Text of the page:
EBS MultiComp

EBS MultiComp and EBS Bass IQ EBS MultiComp and EBS Bass IQ

Note: This is the first of two reviews covering EBS Bass Pedals.

My Path To Righteous Compression

The first effects pedal I ever purchased was an Ibanez SoundTank CP5 Compressor. I was in a somewhat serious band and was told by the other members that a compressor pedal was not optional on bass. They were right about the need for compression. I was wrong in my choice of pedal. But at the time, many pedal makers did not exist (1992) and even fewer were made for bass.
SoundTank CP5 Compressor SoundTank CP5 Compressor
My plastic 'SoundTank' had three knobs on it; Level, Attack, and Sustain but I always suspected a hidden fourth knob labeled Suck. It was a guitar pedal so it was not voiced for bass frequencies. Goodbye, bottom end. Hello, thick layers of hiss and noise.

Fast foward to today and you will find no shortage of bass compression in a pedal format. Still, you might be asking, "What is compression?"

Compression is not considered an effect at all and is rather unsexy in that it doesn't dramatically change one's tone like a chorus, flanger or distortion pedal. Instead, compressors even out playing by making the quieter notes louder and the louder notes quieter. This is especially important for bass as loud transient sounds can be murder on some equipment and sound engineers. Compression is particularly useful for bass players employing a slap and pop method of bass playing. In fact, one can even argue that compression defined the sound of 80s slap bass (Hello, Mark King?) that continues to this day.

That's All Great, How About The MultiComp?

I cannot state enough how much I love the EBS Multi Comp. Of all the outboard gear I have, it is the only pedal that I take everywhere and use in every situation. To better understand the strengths of this pedal, it is important to mention the compressor it replaced - the extraordinary and venerable Electro-Harmonix Black Finger Compressor.

The Black Finger is the closest thing you can get to high-end studio compression in a floor pedal and I wouldn't hesitate to recommend it to anyone. Unfortunately, there were some trade-offs that left me wanting something different.
Electro-Harmonix Black Finger Compressor Electro-Harmonix Black Finger Compressor
Black Finger Drawbacks:

  • Huge Pedal - Takes up a lot of room on the pedal board

  • Tubes Under Foot - I love the sound of glass but not where I can step on it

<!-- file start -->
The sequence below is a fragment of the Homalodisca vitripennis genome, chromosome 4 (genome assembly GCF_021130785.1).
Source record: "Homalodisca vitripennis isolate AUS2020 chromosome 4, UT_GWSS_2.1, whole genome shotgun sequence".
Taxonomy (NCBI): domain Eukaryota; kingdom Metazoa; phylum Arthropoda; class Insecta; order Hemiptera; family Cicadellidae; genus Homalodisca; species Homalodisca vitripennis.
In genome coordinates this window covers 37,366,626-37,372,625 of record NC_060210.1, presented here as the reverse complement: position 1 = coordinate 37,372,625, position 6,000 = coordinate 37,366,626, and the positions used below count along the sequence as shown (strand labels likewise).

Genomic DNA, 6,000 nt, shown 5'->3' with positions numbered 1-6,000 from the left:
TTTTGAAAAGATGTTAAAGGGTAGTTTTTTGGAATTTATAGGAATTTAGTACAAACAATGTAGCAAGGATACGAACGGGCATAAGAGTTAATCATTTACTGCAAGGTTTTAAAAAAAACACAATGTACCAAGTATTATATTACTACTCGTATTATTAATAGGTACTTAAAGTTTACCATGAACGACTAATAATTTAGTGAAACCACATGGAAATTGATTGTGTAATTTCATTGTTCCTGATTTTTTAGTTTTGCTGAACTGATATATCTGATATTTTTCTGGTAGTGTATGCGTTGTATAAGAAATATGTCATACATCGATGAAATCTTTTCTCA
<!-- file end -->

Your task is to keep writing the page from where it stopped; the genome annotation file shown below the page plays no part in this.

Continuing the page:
• Power Supply - Uses a unique 12VAC/1000mA adapter. Felt like I was plugging in a refrigerator

Can We Get To The MultiComp, Please?

When I came across EBS pedals I was really taken by the design and thoughtful approach to construction - most specifically the small size relative to all other effects pedals. True to the adage that good things come in small packages, EBS pedals are packed with features.

The pedal has not one, but three modes of compression - Tubism, Multi Band, and Normal. Normal mode is the standard compression setting that compresses all frequencies evenly and is basically the same way compression is achieved by the vast majority of pedals on the market. Multi Band is where this pedal really shines and allows for maximum compression to really tighten up your sound. Multi Band splits your signal into two bands of highs and lows, compresses each path separately so that high levels of compression can be applied without introducing compression artifacts. The signal is then recombined before being sent to the pedal's output jack. Lastly, the Tubism mode uses the standard compression but adds some warmth and tube-like harmonics.

Opening the pedal with a screwdriver reveals the internal trim pots that adjust threshold levels for the high and low bands. This is necessary to boost the sound coming from low-output instruments or to tame particularly hot output instruments. There is also a toggle switch located on the side for Active or Passive Instruments. Handy if you change basses during a set as it will buffer or pad the input from active circuitry.

Bottom Line

This is a very musical compression pedal in that nearly every setting creates warm and beautiful tones. Even highly squashed settings still sound great. This pedal tends to cost more than your average bass compressor, but the extra cost is more than worth it.

I tend to buy American when it comes to musical equipment but the Swedes at EBS just make fantastic products. The controls are remarkably easy to use, compression ratios from 1:1 to 5:1, multiple compression modes, and a tiny footprint make this pedal indispensable.

In 2008, EBS refreshed its Black Label line of pedals with True Bypass. Coupled with new analog circuitry and an additional 3dB of headroom for the Multi Comp make a great pedal even better.